The first chapter of Genesis describes how God created the world in six days. Day One describes his first action of creation, which was light. Light was created in four stages.
Stage 1: "And God said, Let there be light: and there was light".
Evidently, it's enough for God to say "let something happen" for it to happen. There's no intermediary stage. No process. No fashioning of any kind. No rudimentary material out of which light emerges. It just happens. And who does He say it to? To himself? To his nameless co-workers? Either way, his creative act doesn't seem to require much effort, though, spoiler alert, when He's finished creating, five days later, He'll need a day off.
Stage 2: "And God saw the light, that it was good."
In other words, he inspects his work, like any accomplished craftsman, to make sure that it's up to scratch.
Stage 3: "And God divided the light from darkness."
Division, according to the author or authors of Genesis chapter 1, is fundamental to creation. It implies order. Light versus dark, wet versus dry, sun versus moon, up versus down, good versus bad. Apparently, light was originally mixed up with darkness and now it becomes pure light.
Stage 4: "God names what He creates." He calls the light "day" and the darkness "night". In other words, He creates the beginning of a universal language, one, too, that will be comprehensible to humans, as we'll see later.
Day One ends with the words: "And the evening and the morning were the first day." The separation of light from darkness now enables his other acts of creation to proceed in orderly succession.
Over the course of the next four days God goes on saying, "Let this or that happen," until we get to the climactic sixth day at verse 27 when He says, at Day 6, "Let us make a human, 'adam, in our image, after our likeness." Then later in the verse he says, "he created both male and female."
"Man in our image, after our likeness" – those words are both suggestive and problematic. Notice, too, the repetition. The author is eager that his readers are in no doubt whatsoever that God and humans are intimately related, though exactly how is left to our imagination. Are we to assume that there is a physical resemblance or is the suggestion here that we think alike and have the same moral awareness? If physical, this means that God contains within herself/himself both the male and female principle.
The next thing God does is "bless" the human creatures and gives them dominion over all living creatures – fish, birds, and animals, including every creeping thing. For many of us, this is a problematic statement, since it suggests that the earth and all within it was created to serve our needs and that there is a purposeful hierarchy to existence with humans at the summit. This seems to be confirmed at the end of chapter by God's statement that He has given every living thing, both animal and vegetable, for humans to eat.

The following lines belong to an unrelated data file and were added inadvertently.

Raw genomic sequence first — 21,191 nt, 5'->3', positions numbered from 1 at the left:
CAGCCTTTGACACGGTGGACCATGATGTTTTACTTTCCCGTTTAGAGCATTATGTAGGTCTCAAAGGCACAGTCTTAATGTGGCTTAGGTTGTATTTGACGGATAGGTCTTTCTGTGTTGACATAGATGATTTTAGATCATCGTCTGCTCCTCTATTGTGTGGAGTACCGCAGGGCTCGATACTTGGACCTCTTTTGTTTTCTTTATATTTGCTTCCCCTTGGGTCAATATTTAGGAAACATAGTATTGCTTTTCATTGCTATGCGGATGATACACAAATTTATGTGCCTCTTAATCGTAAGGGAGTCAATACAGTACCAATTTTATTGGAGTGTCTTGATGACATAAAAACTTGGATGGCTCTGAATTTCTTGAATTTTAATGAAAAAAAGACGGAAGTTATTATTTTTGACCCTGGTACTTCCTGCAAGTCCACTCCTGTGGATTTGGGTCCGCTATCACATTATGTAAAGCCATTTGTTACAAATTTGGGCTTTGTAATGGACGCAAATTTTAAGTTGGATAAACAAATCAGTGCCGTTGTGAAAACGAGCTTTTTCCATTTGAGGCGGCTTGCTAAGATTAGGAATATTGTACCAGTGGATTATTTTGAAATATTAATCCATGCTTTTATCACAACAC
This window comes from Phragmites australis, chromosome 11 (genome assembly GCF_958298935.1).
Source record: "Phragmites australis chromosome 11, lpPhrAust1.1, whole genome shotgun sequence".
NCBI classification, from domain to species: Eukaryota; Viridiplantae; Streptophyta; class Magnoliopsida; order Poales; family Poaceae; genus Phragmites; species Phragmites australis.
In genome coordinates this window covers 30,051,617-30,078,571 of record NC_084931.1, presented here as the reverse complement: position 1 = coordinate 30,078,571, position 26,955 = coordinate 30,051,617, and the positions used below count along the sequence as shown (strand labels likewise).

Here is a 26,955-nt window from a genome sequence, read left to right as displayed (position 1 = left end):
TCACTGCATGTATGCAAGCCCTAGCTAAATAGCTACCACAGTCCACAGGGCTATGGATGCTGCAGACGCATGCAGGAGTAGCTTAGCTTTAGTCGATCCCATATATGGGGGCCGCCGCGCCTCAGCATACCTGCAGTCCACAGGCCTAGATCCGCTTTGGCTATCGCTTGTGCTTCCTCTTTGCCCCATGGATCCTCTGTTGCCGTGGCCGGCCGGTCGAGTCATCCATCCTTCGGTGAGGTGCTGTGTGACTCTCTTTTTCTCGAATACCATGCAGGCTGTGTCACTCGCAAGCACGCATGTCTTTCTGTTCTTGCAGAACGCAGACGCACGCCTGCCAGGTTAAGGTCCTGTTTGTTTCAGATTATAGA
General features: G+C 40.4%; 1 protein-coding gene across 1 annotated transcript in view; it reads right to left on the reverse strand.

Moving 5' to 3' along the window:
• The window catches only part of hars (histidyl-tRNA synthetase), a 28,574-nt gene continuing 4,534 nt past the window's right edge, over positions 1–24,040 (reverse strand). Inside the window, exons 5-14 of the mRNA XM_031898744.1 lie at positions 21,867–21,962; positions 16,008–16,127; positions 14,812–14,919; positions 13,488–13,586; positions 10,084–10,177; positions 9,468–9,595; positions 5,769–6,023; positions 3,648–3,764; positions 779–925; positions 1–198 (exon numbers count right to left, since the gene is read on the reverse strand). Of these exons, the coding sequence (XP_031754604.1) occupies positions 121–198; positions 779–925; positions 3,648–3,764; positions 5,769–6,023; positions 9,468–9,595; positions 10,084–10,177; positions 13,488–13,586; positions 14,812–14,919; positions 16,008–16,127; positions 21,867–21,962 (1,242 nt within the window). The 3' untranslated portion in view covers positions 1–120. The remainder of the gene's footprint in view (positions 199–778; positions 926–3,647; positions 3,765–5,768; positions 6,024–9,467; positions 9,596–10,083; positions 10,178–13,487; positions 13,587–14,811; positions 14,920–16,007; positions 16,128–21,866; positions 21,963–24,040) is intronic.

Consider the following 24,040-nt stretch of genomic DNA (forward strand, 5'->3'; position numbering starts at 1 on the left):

"Bless" by the way is a key verb in Genesis. It is used repeatedly of God. We could talk about it endlessly. It signifies protection, favour, love even.
Finally, God does one last check on the entire creation package, and this time, as He's signing off at v. 31, the last verse of Chapter 1, He observes that everything isn't just good but very good.
As I've indicated, it might not seem like a lot of work saying, "Let there be this and that," but after six days, at the beginning of Chapter 2, God stops. We don't know exactly why He stops, other than because His job is finished and because he wants humans to stop as well. In the King James translation, we read, He "rested on the seventh day from all His work which He had made," whereas both Fox and Alter render the verb as "ceased". It's possible that God was exhausted by all that creating, but that's not what the Hebrew Bible says. The Qur'an, on the other hand, in its version of this story, explicitly says that God wasn't tired out.
Anyway, after creating the Universe, God took a day off. Fair enough. But what did He do the day after and the day after and the day after…? The author is silent on that point. I've always wondered…
In Chapter 2 verse 3, we're told that God blessed the seventh day and sanctified it. The creation story thus ends with what is technically called an aetiology – an explanation for why things are the way they are – in this case an explanation for why we rest on the Sabbath, which, we learn, we do in emulation of the fact that God rested on this day, too. Genesis is literally littered with aetiologies, some explaining human behaviour, many of them explaining place names.
The creation story we've been following ends at Genesis Chapter 1 verse 4 with the words, "This is the story of how the heavens and earth were created." But we're not done with creation yet. A second, alternative version follows, which is the subject of the next lesson.